Eleaml


Great Britain: Paper Correspondence Despatch relating to the Southern of Italy

ORRESPONDENCE RESPECTING SOUTHERN ITALY.

Presented to both Houses of Parliament by Command of Her Majesty.

1862.

LONDON:

PRINTED BY HARRISON AND SONS.

LIST OF PAPERS.

_____________

(se vuoi, scarica il testo in formato ODT o PDF)

Settembre 2018

1

Consul Bonham to Earl RussellJanuary14, 18621
2Consul Bonham to Earl RussellFebruary10,  ----1
One Inclosure
3Sir J. Hudson to Earl Russell February22,   ----3
4Sir J. Hudson to Earl Russell February22,   ----3
One Inclosure
5Consul Bonham to Earl RussellFebruary25,   ----4
6Sir J. Hudson to Earl RussellFebruary28,   ----4
7Consul Bonham to Earl RussellMarch16,   ----4
8Consul Bonham to Earl RussellMarch7,   ----5
9Consul Bonham to Earl RussellMarch19,   ----5
Two Inclosures
10Consul Bonham to Earl RussellMarch20,   ----8
Two Inclosures
11Consul Bonham to Earl RussellMarch21,   ----8
12Sir J. Hudson to Earl Russell March29,   ----9
13Consul Bonham to Earl RussellMarch27,   ----9

Correspondence respecting Southern Italy.

No. 1.

Consul Bonham to Earl Russell.-"(Received January 29.)

My Lord,

Naples, January 14, 1862.

I HAVE the honour to report to your Lordship that this country continues tranquil, and the prospects of commerce for the new year appear favourable. The produce of olive oil, the principal and most valuable export from these provinces, is now ascertained to have been, generally, extremely abundant and of good quality. There is some discontent that the duty on the exportation of this oil from the Neapolitan provinces is retained, as in other parts of Italy olive oil is not subject to such export duty, but the impost is of old, date, and the revenue from it is so large that it has probably been found unadvisable to give it up at onoe.

A change is being now made in the currency in Naples and the provinces by the substitution of lire for the old Neapolitan currency of ducats and grani. This, of course, occasions some temporary inconvenience, which unfortunately is aggravated by the circumstance that the Bank is not sufficiently supplied with silver coin, and pays dividends, &c., in gold 20-franc pieces at a fixed rate, although gold is not yet made a legal tender, and is not readily current at the same rate. A petition from the mercantile body on this subject has been sent to Turin, and it may be supposed that gold will be made a legal tender here as it is in other parts of Italy.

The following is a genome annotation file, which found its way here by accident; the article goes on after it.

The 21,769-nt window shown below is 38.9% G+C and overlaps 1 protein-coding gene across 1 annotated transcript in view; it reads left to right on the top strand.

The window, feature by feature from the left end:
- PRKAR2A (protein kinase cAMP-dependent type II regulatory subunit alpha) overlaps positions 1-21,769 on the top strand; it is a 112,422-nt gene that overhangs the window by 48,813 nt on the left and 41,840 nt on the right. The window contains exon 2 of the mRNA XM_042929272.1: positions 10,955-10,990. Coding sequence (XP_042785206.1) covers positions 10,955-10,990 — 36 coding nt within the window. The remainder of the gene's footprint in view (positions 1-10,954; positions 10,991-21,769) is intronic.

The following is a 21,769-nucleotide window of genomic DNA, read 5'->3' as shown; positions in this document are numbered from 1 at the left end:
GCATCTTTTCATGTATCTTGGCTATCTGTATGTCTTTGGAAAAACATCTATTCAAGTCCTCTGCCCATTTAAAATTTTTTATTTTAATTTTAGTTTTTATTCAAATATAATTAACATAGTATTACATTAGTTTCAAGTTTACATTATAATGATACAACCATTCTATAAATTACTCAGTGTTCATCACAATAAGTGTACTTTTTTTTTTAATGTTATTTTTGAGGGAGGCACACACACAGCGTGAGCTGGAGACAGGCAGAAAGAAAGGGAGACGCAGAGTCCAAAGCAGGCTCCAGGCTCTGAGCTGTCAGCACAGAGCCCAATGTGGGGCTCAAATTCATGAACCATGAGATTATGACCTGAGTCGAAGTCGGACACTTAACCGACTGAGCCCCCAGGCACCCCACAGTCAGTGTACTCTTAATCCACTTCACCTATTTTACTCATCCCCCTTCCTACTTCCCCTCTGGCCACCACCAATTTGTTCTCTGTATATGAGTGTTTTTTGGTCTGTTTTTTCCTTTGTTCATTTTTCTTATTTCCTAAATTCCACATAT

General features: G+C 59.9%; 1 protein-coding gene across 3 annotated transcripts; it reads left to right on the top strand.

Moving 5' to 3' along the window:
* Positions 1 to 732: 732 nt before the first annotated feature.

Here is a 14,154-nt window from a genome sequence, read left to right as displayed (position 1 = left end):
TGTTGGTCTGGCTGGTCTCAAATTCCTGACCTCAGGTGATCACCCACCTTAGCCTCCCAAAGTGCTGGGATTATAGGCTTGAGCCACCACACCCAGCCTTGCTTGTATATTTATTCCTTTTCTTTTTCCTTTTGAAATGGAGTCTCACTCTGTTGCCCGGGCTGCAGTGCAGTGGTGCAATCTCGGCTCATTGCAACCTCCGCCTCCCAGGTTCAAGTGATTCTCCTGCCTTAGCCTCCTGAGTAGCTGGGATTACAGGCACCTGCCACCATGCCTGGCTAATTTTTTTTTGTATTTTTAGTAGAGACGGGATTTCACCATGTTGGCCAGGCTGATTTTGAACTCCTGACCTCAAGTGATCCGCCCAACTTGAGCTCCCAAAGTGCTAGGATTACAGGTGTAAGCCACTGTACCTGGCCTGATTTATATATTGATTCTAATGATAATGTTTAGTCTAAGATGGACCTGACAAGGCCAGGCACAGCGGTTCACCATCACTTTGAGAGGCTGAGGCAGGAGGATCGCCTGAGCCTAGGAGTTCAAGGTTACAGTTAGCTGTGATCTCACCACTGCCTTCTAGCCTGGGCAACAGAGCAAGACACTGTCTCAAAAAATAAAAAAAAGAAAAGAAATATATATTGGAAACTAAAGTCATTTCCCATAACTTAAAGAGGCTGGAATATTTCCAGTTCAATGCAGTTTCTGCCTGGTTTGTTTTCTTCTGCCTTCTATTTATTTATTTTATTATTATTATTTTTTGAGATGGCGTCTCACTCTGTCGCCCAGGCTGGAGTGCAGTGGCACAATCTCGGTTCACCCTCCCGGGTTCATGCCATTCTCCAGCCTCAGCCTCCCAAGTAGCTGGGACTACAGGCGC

I have &C

(Signed)  EDW. WALTER BONHAM.

No. 2.

Consul Bonham to Earl Russell.-"(Received February 25.)

My Lord,

Naples, February 10, 1862.

I HAVE the honour to report to your Lordship that a demonstration took place here yesterday, directed against the temporal power of the Pope. About 3,000 people assembled in the forenoon in the Palace square with fiags, and proceeded thence, in two divisions, to perambulate the city, shouting “Viva Vittorio Emmanuele!” “Abasso il Papa-Ré! “Viva Garibaldi!” and snudar cries. The weather was very unpropitious for any proceedings of the kind, violent and most heavy showers of rain succeeding each other at short intervals throughout the day, and though a considerable number of people were sufficiently enthusiastic to continue for hours to bear patiently the drenching rain to which they were exposed, the demonstration did not assume the proportions it would otherwise undoubtedly have done. One division of the procession, including a great number of well- dressed people and several priests and monks, stopped in passing opposite the French Consulate, and also opposite this Consulate, cheering the respective countries,’ and vociferating strenuously, *Viva Vittorio Emmanuele in Campidoglio! ” &c.,-"the other division, including, I presume, a large proportion of the Nicoterists, or party of action, whose discontentat the continued occupation of Rome by French troops is more openly declared, passed up the Toledo, tearing down ot effacing every placard on which appeared the words w Viva l’Imperatore de’ Francesi,” of which a number had been stuck up in the course of the morning.; - I inclose a report of the proceedings from one of the evening journals. All passed off without interference on the part of the Government, and without any serious disturbance.; There can be no doubt the feeling of this people is daily becoming more and more hostile to the Pope, whom they ore learning to look upon as the chief opponent of the settlement and tranquillity of the country. In September 1860 Padre Gavazzi first preached in the Palace-square in this city against the Pope-King, and his remarks were received with applause; since that time the feeling then aroused has continued to gain strength, and the supporters of the temporal power have greatly diminished. Nothing probably could be so detrimental to the influence of the Papacy, whether in its spiritual or temporal character, as being constantly quoted and looked upon as the one principal obstacle to the prosperity and consolidation of Italy.